A few friends had to face death in Pierre and they initially felt relieved that death is not so scary after all.

The example of Pierre’s family cool approach to death was a catalyst for visitors to talk freely and discuss openly on topics they cared about.

The number of cancer markers doubled every 15 days and eventually, the doses of pain-killer had to be changed in quality and in quantity.

Sudden pains, in various parts of Pierre’s body were like knives inserted in these locations. Pierre began to sleep more frequently and for longer duration.  Natural bodily functions degraded.

Soon, morphine was king. When well controlled, morphine does not provoke hallucinations or addiction until it saturates the blood after prolonged constant usage.

As long as he was in his mental capacity, Pierre followed the medical procedures methodically and in details:  he kept statistics and tried to forecast the next phase in his sickness. He wanted to figure out from data the exact date of his death. They redecorated the rooms: “I want to die in a pretty room” said Pierre.

Soon, Pierre needed a specialized hospital bed installed in his room at home. When asked “Why are you in such a hurry to pass away?” Pierre would reply: “Yes, I am in a hurry. It is becoming too difficult to resume living.”

His wife Sylvie once said: “at least you experienced how it is to live in old age, one step of the staircase at a time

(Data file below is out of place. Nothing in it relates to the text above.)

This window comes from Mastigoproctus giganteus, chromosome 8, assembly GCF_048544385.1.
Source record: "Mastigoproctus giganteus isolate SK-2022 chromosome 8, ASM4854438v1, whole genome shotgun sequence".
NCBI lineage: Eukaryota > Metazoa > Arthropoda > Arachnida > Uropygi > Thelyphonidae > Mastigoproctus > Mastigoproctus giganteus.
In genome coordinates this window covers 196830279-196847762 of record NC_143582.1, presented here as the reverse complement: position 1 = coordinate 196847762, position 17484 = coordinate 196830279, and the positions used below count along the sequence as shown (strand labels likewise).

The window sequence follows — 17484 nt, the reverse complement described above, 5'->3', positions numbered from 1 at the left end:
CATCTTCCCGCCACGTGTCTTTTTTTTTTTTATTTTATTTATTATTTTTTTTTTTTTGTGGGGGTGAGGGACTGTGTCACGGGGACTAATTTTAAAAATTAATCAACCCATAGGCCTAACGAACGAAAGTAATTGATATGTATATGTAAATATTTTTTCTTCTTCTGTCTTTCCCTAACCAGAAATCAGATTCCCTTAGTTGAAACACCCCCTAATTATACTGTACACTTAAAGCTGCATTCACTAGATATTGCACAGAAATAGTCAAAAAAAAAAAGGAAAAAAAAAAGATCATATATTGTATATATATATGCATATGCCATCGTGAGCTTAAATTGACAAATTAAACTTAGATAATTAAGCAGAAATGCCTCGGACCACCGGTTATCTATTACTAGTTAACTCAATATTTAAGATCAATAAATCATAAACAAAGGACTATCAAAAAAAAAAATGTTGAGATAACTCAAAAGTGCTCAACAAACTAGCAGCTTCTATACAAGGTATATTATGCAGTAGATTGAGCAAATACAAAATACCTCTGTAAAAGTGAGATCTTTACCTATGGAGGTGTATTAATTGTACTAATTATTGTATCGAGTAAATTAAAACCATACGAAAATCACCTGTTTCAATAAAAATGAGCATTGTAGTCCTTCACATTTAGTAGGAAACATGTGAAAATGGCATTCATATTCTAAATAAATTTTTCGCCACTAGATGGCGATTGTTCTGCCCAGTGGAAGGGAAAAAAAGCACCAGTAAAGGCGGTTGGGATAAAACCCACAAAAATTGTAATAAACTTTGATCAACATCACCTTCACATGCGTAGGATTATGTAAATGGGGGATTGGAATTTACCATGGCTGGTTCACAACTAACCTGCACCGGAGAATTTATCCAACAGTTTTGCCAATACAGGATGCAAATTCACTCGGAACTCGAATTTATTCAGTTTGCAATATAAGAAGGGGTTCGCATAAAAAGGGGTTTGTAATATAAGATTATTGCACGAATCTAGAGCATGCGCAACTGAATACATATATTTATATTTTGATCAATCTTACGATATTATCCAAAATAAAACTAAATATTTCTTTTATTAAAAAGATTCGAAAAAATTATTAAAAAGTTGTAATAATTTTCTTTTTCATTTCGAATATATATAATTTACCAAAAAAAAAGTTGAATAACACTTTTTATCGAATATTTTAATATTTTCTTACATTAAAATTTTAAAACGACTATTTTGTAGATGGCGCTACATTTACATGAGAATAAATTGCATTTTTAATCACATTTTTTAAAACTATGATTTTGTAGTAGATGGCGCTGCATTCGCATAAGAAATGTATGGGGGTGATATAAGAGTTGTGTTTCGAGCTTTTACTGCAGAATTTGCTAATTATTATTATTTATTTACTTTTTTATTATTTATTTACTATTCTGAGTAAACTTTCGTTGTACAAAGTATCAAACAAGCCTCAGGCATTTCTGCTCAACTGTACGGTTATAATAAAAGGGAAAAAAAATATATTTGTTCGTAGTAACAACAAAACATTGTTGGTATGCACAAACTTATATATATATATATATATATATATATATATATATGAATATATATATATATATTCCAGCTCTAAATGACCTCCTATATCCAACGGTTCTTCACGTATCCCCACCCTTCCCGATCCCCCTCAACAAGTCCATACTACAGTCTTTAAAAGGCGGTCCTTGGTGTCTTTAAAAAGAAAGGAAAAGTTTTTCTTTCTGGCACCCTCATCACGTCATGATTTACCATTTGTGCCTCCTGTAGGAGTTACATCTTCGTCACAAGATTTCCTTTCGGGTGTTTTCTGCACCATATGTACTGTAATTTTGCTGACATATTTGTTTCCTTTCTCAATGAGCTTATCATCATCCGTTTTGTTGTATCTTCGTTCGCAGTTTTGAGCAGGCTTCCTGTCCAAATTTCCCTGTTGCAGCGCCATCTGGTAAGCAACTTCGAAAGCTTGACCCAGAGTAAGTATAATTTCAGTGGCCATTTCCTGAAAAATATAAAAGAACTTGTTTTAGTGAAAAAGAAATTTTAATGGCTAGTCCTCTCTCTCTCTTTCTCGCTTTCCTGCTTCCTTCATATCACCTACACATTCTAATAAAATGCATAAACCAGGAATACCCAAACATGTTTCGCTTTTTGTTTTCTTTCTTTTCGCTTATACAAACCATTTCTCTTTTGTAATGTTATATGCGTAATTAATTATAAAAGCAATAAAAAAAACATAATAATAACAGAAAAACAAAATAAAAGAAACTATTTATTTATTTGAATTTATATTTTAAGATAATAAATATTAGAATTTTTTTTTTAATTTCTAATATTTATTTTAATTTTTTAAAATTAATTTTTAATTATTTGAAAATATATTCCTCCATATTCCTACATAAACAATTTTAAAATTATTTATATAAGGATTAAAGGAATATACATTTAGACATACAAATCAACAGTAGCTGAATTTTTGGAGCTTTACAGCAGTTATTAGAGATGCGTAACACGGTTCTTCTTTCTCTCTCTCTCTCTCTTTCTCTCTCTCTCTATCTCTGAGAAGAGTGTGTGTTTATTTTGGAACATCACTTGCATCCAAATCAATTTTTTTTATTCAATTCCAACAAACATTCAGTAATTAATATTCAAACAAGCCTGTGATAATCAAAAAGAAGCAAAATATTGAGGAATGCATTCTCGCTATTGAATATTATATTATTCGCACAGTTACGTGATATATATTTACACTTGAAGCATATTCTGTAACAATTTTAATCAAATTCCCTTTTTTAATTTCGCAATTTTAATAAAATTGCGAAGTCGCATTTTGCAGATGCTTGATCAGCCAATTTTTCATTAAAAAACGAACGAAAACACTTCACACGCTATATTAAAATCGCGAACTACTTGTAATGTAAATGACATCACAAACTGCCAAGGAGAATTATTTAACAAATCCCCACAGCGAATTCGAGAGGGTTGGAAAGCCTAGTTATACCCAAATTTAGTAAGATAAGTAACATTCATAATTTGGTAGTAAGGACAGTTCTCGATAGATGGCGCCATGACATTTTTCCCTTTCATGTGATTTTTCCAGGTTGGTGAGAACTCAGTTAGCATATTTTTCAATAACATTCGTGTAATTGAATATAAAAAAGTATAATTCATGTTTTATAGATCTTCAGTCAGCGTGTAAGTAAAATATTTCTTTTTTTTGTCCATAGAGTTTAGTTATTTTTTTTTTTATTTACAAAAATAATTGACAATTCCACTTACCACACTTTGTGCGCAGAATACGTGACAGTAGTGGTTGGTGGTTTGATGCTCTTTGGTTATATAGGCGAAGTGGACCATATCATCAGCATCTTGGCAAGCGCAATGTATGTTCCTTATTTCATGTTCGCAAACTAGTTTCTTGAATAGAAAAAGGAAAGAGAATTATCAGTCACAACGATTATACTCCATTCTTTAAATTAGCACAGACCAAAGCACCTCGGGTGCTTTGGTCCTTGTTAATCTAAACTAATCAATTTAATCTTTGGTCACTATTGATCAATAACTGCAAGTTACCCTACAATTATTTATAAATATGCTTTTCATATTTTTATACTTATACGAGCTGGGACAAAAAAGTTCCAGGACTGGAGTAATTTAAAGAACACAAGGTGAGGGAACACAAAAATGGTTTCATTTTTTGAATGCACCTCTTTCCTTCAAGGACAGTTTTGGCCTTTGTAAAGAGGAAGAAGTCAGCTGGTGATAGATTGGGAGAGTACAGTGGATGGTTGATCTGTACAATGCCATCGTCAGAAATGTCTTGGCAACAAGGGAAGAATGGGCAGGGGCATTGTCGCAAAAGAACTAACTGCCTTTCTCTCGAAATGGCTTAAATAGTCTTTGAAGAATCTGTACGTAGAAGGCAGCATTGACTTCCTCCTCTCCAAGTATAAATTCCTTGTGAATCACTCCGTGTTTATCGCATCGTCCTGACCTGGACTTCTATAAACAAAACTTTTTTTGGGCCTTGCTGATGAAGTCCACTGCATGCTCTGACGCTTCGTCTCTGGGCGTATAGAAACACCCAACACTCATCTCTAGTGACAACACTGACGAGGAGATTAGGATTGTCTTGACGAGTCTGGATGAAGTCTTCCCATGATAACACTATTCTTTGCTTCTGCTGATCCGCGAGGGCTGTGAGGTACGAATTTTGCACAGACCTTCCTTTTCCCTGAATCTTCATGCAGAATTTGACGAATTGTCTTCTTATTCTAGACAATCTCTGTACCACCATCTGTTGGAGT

There were periods when Pierre could no longer eat or drink.  Pierre wanted to die at home; his wife at first refused to play the nurse because she was untrained for that job.  Then they discovered mobile group care facilities that were associated with a palliative hospital (specialized in focusing on pain and suffering of terminally ill patients).

This 24 by 24 seven days on the job call mobile facility made Sylvie task easier to handle.  Sylvie learned to administer the medicines on time as Pierre gradually relinquished his control and management over details.  Pierre had stopped counting and anticipating.

Once, as Pierre could no longer suffer being among the living, the entire family prayed in the presence of Pierre: “Lord, we ask you to come and fetch Pierre in June, if it is possible…” This prayer reassured Pierre that his family had given him authorization to passing away.

By the by, Pierre reached a phase where dreaming and reality were confounded.  Higher doses of morphine increased secondary deleterious effects.  The palliative hospital was the proper place for a few days to changing his blood and recalibrating the variety of pain killers. Pierre would return home in better state mentally and physically for shorter and shorter durations.  Nurses were hired for the morning washing.

Note 1: You may read part one:

Note 2: I described in two previous articles the denuding process of a terminally ill and how palliative hospital functions as a haven of dignity for these patients.




March 2010